Santa Lucia’s Day - Scandinavia 
Santa Lucia is a saint's day celebrated by the Scandinavian countries on December 13. The tradition can be traced back to St. Lucia of Syracuse, who lived in 283. Traditionally, people believed that evil spirits came to Earth on Lucia’s night and animals were able to speak. Thus, candles were needed to fight the darkness of this possessed night.  Now, girls and boys who participate are dressed in white gowns. The girl representing St. Lucia wears a crown of candles and is followed by a procession of handmaidens each carrying a candle. The ‘star boys’ wear pointed white caps and carry stars on a stick. Each year in Sweden a national competition takes place where one girl becomes the Lucia; every village and town also picks a girl to play the role. The procession goes around the town, school, and office singing traditional St. Lucia songs. The Scandinavian Club and Scandinavian Studies program at the University of Illinois hosts an annual Julfest concert in Champaign.


Friday, December 13, 2013

Responding To Global Terrorism: Hope and Patience Are Not Enough

by Clay Robinson 

Smoke rises from the Westgage shopping centre
after explosions at the mall in Nairobi, September 23, 2013
Credit: Reuters/Noor Khamis
Dr. Martha Crenshaw, of the Center for International Security at the University of Stanford, joined the faculty and students at the University of Illinois on September 26, 2013 for a presentation entitled Responding to Global Terrorism. Dr. Crenshaw shared a difficult challenge associated with responding to transnational or international terrorism. First, “terrorism weakens already fragile regimes”, and secondly, it “provokes outside states to intervene” in order to retaliate or otherwise respond. She further argued that responses across national borders violate the sovereignty of nations and erode the legitimacy of the both the affected regime and the intervening state.1

Dr. Crenshaw began to answer the key question of how to respond effectively to terrorism by emphasizing a multinational and intergovernmental approach involving not just the U.S., but also the European Union (EU), North Atlantic Treaty Organization (NATO), and the African Union (AU). When it comes to strategies, however, Dr. Crenshaw criticized western nations’ tendency to become mired in a cycle of provocation and retaliation, suggesting that ending retaliation was an option worthy of consideration and that the international community should consider capacity building instead.2

It is true that capacity building, often conducted in the form of providing financial assistance or training in order to cultivate a skill or capability, is an effective way to legitimize an affected regime because it helps to put a local face on efforts to combat terrorism. The U.S. provision of military training to Nigerian military and law enforcement personnel charged with curtailing the impacts of Boko Haram, or French initiatives to train and equip Malian forces charged with halting the spread of Al-Qaeda in the Islamic Maghreb’s (AQIM) influence are some such examples.

Dr. Crenshaw proposed that capacity building somehow differs significantly from retaliation such that it should be considered a separate strategy. This is, however, not entirely the case. Providing aid through an affected nation is in fact retaliation, and the fact that the U.S. or French are supporting regimes that are actively combatting terrorism is not lost on those terrorist organizations. Similarly, just a few days after the Al-Shabaab terror attack in Nairobi’s Westgate shopping mall, leaders in Kenya and the west began redoubling efforts to curb the influence of the terrorist organization by scrutinizing the sources of their income before new attacks might occur in Kenya or even the U.S.3 Capacity building does not necessarily let the west keep terrorism at arm’s length. Even the EU’s spring 2013 deployment of only non-combat personnel in a mission to train the Malian army4 is billed as merely capacity building, but is surely a form of retaliation and has been viewed as such by AQIM.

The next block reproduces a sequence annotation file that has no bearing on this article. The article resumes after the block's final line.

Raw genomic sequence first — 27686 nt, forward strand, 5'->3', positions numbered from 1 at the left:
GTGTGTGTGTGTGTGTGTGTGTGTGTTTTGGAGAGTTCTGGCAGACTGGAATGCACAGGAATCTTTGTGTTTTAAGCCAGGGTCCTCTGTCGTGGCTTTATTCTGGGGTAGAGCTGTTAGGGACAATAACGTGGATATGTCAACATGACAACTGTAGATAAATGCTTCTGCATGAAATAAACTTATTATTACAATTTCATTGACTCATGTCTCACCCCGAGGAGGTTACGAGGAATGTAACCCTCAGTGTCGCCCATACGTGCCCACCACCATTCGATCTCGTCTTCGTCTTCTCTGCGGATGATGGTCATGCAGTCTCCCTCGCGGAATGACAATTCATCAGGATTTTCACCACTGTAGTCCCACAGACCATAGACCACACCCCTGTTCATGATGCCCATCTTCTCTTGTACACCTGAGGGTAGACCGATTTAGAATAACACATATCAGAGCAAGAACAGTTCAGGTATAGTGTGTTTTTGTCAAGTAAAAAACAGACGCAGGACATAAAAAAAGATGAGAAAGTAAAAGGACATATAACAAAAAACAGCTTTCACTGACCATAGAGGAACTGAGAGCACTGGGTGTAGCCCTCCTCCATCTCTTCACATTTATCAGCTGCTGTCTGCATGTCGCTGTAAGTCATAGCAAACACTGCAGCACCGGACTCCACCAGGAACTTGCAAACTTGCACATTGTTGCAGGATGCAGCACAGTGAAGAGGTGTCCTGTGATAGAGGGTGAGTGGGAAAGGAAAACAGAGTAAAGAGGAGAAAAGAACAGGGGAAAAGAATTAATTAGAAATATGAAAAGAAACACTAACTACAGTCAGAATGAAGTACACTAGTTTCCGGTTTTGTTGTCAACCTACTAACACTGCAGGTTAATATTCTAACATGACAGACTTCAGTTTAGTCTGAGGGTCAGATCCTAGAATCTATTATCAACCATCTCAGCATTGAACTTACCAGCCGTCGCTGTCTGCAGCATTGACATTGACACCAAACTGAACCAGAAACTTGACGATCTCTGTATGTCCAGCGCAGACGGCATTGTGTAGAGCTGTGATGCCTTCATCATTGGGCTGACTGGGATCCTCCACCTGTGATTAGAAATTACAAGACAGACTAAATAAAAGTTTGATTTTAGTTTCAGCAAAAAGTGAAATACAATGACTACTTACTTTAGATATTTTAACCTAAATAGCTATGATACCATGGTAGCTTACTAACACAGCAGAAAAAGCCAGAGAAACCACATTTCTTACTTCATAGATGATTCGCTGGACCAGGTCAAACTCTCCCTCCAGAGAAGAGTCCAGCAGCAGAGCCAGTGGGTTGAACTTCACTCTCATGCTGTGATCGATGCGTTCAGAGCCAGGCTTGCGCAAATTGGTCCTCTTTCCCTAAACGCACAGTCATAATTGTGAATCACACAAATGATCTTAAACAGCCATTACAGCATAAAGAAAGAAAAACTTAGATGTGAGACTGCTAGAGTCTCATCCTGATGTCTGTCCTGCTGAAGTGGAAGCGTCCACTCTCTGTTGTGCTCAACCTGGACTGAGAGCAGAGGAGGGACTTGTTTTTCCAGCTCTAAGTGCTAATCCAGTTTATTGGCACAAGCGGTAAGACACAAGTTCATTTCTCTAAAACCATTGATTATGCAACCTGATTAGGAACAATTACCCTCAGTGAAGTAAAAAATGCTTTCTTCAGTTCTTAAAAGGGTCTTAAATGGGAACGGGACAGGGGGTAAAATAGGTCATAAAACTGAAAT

Dr. Crenshaw also suggested resisting the temptation to retaliate against acts of terrorism, as she introduced the audience to the Global Counter Terrorism Forum (GCTF), “an informal, multilateral counterterrorism (CT) platform that focuses on identifying critical civilian CT needs, mobilizing the necessary expertise and resources to address such needs and enhance global cooperation.”5  The GCTF’s first focus area is “promoting criminal justice responses to terrorism grounded in human rights and the rule of law”6, which is of course akin to a combination of supporting the criminal justice systems of affected nations, and conducting capacity building engagement to help these nations improve the effectiveness of their criminal justices systems with respect to counterterrorism. Some entity, in this case, the military or law enforcement personnel of the affected regime, has to get their hands dirty. They have to engage a threat directly or through other similar tactics that allow them to make arrests in order for criminal justice systems and rule of law to be relevant.

Dr. Crenshaw suggested employing a strategy of “hope and patience that we’ll find a way to respond."7 Until such time that the U.S. and the EU nations are ready to abandon global ties to the world, abandon our embassies and consulates throughout Africa and the Middle East, and let minority ethnic and religious groups attempt to survive on their own in unfriendly territories, it would be best to ignore Dr. Crenshaw’s advice. Hoping and patiently waiting for new options that do not require rolling up our sleeves and engaging in hard work is tantamount to beginning preparations for surrendering to the will of terrorists.